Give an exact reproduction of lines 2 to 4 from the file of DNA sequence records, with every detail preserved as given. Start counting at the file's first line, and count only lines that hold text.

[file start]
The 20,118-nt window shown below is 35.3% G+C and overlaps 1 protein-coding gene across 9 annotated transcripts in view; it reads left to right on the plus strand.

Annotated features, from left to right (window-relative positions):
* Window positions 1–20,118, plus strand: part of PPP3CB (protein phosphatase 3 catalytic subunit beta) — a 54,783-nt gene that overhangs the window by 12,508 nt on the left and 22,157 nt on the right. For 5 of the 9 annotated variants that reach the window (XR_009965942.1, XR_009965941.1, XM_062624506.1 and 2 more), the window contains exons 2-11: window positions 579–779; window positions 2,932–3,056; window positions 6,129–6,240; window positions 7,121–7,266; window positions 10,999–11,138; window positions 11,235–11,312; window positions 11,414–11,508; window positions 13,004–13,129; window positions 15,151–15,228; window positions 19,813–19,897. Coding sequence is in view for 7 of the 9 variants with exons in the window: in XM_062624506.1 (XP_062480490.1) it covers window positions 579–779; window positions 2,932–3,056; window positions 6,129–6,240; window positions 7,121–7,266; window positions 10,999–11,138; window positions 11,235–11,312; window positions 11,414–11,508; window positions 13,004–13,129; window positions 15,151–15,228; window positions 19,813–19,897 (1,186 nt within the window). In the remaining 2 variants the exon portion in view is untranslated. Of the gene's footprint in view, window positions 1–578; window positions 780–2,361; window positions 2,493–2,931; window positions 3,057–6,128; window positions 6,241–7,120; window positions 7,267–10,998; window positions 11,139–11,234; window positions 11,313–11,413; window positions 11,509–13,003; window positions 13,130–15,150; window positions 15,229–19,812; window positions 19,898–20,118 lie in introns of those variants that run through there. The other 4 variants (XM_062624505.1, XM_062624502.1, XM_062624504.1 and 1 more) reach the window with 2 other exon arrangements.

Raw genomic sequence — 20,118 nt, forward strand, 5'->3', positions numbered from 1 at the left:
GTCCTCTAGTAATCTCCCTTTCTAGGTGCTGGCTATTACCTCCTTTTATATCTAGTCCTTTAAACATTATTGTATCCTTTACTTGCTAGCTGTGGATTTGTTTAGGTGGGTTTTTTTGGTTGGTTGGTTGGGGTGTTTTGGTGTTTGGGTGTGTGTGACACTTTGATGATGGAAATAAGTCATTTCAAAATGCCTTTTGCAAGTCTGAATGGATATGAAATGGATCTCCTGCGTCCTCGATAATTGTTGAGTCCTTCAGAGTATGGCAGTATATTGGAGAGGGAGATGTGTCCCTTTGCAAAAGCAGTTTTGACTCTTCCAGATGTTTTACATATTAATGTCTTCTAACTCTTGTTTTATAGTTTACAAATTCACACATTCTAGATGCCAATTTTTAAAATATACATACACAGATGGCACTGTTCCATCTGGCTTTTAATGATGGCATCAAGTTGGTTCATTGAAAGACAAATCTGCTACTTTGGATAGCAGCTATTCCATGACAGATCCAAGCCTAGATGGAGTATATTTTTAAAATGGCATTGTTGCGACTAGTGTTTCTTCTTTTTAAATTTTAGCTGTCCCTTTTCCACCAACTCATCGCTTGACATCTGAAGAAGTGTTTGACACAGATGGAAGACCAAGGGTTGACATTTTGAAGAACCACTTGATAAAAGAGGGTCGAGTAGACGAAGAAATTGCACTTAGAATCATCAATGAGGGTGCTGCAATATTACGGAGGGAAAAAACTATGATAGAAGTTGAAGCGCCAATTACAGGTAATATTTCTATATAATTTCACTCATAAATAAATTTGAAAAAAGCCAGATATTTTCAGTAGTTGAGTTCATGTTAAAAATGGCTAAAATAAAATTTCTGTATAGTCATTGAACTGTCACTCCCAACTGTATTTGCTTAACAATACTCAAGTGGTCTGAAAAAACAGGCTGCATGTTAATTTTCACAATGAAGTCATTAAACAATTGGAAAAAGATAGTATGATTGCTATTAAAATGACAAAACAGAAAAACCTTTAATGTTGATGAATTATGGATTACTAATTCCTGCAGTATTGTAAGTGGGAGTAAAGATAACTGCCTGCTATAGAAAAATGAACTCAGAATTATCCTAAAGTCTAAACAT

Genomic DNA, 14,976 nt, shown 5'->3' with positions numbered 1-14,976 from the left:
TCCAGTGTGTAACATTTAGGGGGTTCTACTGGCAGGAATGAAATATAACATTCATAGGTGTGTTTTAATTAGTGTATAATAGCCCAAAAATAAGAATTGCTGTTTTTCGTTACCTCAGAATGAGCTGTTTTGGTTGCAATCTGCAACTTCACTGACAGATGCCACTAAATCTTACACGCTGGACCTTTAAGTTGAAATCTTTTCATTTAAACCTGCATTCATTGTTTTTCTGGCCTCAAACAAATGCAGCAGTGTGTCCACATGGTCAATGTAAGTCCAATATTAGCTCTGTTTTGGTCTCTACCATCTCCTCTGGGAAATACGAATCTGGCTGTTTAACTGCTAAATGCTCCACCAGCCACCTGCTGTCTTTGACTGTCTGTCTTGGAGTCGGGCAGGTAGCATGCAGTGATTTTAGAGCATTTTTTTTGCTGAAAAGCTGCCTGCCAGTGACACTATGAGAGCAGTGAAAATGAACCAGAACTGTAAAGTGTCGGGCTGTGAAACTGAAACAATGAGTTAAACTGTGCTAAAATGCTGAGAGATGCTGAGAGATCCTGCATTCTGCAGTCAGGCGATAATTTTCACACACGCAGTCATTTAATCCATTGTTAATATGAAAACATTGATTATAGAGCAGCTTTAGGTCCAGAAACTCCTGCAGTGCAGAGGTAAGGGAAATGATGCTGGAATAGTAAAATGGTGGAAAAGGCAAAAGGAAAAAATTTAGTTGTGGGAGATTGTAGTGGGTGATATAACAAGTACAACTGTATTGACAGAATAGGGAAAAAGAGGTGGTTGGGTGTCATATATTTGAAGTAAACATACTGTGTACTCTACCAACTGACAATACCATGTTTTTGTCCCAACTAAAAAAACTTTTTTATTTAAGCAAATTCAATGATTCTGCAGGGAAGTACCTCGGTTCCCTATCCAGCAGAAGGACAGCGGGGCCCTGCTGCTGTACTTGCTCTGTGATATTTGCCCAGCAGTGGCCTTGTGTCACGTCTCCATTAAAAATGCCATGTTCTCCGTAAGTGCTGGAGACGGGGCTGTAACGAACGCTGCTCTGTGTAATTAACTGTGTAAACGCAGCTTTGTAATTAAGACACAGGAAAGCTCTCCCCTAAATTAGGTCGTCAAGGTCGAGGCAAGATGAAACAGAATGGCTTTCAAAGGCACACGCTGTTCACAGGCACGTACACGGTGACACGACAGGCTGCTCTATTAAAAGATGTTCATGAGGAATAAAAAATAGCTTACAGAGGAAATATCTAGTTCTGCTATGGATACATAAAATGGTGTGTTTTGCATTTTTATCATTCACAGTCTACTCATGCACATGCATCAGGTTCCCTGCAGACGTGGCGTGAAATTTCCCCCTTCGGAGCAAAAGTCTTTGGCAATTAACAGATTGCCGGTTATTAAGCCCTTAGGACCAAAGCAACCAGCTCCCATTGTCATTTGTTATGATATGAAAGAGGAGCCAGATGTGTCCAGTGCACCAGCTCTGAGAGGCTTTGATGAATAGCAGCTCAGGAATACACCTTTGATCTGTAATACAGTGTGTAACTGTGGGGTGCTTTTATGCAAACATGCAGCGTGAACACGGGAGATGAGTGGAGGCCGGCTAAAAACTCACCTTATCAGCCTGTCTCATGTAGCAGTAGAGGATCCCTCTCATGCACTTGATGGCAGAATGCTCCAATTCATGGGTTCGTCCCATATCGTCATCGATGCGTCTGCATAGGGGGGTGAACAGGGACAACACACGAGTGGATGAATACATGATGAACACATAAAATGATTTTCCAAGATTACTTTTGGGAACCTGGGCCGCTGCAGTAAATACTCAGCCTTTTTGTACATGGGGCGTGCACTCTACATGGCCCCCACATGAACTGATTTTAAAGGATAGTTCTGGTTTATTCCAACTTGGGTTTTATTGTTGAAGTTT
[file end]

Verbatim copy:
Annotated features, from left to right (window-relative positions):
* Window positions 1–20,118, plus strand: part of PPP3CB (protein phosphatase 3 catalytic subunit beta) — a 54,783-nt gene that overhangs the window by 12,508 nt on the left and 22,157 nt on the right. For 5 of the 9 annotated variants that reach the window (XR_009965942.1, XR_009965941.1, XM_062624506.1 and 2 more), the window contains exons 2-11: window positions 579–779; window positions 2,932–3,056; window positions 6,129–6,240; window positions 7,121–7,266; window positions 10,999–11,138; window positions 11,235–11,312; window positions 11,414–11,508; window positions 13,004–13,129; window positions 15,151–15,228; window positions 19,813–19,897. Coding sequence is in view for 7 of the 9 variants with exons in the window: in XM_062624506.1 (XP_062480490.1) it covers window positions 579–779; window positions 2,932–3,056; window positions 6,129–6,240; window positions 7,121–7,266; window positions 10,999–11,138; window positions 11,235–11,312; window positions 11,414–11,508; window positions 13,004–13,129; window positions 15,151–15,228; window positions 19,813–19,897 (1,186 nt within the window). In the remaining 2 variants the exon portion in view is untranslated. Of the gene's footprint in view, window positions 1–578; window positions 780–2,361; window positions 2,493–2,931; window positions 3,057–6,128; window positions 6,241–7,120; window positions 7,267–10,998; window positions 11,139–11,234; window positions 11,313–11,413; window positions 11,509–13,003; window positions 13,130–15,150; window positions 15,229–19,812; window positions 19,898–20,118 lie in introns of those variants that run through there. The other 4 variants (XM_062624505.1, XM_062624502.1, XM_062624504.1 and 1 more) reach the window with 2 other exon arrangements.

Raw genomic sequence — 20,118 nt, forward strand, 5'->3', positions numbered from 1 at the left: